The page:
It has been an interesting week for Washington, D.C. residents in the city's Farragut Square area. Earlier this week, residents began reporting that the fencing around St. John's Episcopal Church and Lafayette Park had been taken down. Social media users shared their excitement by taking pictures of the locations and posting them online.
“It is a great day for St. John’s and for the District to have the fencing come down around the church,” Bishop of the Episcopal Diocese of Washington Mariann Budde told the DCist.
“St. John’s is a vibrant city church, deeply committed racial equity and peaceful civic engagement for the common good. There is no fence around our hearts, and we are relieved to have the physical barriers removed at last.”
The fencing is one of the remaining symbols of last summer's protests following the death of George Floyd. Initially, fencing went up after hundreds of protesters were tear-gassed outside of the White House as former President Donald Trump took a photo in front of the church. Over the summer, the fencing remained and artists hung artwork commemorating victims of police violence. As time went on, the artwork was removed and it appeared that the fencing would be removed as well. However, that is not the case.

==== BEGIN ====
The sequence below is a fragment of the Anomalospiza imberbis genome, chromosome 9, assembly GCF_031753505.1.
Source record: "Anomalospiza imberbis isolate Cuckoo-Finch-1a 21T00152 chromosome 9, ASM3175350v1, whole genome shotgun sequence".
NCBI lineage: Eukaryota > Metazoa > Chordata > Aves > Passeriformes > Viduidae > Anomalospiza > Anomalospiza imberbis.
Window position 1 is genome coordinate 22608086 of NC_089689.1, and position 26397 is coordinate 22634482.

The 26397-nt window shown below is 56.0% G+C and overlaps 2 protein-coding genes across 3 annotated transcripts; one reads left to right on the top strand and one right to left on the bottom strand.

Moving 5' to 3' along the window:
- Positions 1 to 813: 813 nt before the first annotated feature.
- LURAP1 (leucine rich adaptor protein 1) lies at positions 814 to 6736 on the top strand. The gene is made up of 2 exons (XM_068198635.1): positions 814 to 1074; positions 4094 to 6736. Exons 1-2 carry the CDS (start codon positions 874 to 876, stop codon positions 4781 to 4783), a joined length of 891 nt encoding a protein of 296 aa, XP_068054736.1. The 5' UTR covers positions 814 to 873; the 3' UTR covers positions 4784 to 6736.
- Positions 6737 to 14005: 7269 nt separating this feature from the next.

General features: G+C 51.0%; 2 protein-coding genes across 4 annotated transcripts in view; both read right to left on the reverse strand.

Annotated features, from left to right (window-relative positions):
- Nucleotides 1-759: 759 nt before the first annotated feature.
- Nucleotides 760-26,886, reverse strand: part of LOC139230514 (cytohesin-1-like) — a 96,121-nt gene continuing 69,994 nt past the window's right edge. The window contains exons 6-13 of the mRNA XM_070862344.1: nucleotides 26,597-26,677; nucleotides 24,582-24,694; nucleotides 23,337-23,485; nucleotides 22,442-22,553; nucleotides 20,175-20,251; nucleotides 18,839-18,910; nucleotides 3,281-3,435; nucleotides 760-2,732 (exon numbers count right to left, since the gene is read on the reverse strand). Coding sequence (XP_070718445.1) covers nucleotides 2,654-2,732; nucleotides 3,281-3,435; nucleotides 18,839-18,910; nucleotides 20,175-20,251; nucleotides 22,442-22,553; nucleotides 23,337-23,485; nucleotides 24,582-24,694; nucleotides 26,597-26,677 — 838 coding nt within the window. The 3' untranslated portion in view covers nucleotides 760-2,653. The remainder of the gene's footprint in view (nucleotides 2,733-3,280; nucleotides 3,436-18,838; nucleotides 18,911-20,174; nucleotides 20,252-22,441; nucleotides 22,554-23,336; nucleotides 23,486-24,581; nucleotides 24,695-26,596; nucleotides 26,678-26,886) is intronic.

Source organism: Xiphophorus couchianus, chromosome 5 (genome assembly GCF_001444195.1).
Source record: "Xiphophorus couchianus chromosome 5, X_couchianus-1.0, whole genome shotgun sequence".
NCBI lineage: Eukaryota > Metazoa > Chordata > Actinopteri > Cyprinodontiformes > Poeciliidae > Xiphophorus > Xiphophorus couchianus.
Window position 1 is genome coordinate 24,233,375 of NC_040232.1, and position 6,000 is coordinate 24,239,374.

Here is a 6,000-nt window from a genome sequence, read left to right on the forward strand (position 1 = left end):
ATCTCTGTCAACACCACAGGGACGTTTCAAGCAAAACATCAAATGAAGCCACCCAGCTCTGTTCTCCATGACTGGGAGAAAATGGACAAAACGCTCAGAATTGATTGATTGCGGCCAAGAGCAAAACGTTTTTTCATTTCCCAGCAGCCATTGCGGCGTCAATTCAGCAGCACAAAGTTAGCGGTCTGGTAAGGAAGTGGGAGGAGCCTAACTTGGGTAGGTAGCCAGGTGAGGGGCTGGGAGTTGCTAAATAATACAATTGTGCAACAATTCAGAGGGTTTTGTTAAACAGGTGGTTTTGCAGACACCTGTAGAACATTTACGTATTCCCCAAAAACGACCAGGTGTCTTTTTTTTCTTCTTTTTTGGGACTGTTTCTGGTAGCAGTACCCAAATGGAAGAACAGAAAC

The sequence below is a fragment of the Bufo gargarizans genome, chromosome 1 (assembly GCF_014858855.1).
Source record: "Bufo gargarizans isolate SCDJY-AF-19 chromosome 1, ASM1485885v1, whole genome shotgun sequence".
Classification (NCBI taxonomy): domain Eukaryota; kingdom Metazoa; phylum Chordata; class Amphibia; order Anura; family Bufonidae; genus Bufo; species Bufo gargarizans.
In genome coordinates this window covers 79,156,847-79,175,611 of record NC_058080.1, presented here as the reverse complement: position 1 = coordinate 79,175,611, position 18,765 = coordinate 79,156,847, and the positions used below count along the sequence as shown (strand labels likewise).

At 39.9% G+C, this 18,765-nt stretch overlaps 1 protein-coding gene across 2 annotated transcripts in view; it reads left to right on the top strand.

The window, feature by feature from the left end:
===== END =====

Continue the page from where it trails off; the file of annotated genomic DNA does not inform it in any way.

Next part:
Despite initial hopes that the fences would be taken down, U.S. Capitol Police has informed the public that the fencing is being "modified" and not removed altogether.
"To improve the flow of traffic around the Capitol Complex, the fencing along 3rd Street NW/SW is being modified to allow vehicle traffic along 3rd St," U.S. Capitol
Police tweeted Monday.
At this time, it is unclear how long the modification process will take. Furthermore, it is unclear if fencing will be a permanent addition to the downtown area in the nation's capital.
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